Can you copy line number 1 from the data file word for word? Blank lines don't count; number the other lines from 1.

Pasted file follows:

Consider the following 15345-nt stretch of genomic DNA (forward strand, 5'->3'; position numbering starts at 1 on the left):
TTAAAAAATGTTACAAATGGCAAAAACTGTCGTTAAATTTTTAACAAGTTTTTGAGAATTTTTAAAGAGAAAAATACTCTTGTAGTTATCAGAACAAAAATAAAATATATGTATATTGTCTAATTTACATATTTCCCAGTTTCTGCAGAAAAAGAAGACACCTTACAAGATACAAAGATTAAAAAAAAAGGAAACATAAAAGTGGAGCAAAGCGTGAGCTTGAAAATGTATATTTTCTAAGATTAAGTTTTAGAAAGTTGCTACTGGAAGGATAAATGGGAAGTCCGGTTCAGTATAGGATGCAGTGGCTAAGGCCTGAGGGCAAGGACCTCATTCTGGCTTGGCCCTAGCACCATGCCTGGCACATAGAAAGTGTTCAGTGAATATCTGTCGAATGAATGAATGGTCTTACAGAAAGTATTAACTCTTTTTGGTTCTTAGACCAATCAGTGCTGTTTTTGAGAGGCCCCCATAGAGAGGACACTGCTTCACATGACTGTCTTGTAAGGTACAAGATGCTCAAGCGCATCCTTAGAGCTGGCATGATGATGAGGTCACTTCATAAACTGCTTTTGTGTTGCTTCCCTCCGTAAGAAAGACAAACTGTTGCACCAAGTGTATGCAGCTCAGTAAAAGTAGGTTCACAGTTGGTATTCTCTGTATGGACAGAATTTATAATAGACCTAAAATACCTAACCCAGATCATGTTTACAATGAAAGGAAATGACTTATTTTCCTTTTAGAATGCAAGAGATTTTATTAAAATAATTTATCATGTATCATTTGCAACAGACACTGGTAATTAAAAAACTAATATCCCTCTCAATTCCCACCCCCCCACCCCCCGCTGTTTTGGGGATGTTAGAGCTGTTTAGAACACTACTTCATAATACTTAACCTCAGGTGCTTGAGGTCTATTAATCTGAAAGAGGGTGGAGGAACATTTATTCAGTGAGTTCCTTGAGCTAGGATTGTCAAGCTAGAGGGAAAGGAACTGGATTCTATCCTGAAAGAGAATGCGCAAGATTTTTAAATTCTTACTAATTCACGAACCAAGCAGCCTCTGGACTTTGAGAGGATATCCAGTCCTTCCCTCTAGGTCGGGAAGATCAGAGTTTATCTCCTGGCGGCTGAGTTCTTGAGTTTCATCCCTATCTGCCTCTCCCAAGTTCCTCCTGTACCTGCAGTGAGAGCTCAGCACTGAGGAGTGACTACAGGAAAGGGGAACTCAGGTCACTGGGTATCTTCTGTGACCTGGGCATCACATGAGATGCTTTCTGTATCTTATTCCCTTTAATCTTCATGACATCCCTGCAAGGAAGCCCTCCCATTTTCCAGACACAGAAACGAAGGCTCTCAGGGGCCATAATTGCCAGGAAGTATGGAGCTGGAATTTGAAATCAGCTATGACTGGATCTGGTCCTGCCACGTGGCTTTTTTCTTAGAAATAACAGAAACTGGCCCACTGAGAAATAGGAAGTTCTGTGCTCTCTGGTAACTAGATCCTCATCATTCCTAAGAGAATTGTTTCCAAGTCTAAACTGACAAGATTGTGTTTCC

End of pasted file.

Consider the following 15345-nt stretch of genomic DNA (forward strand, 5'->3'; position numbering starts at 1 on the left):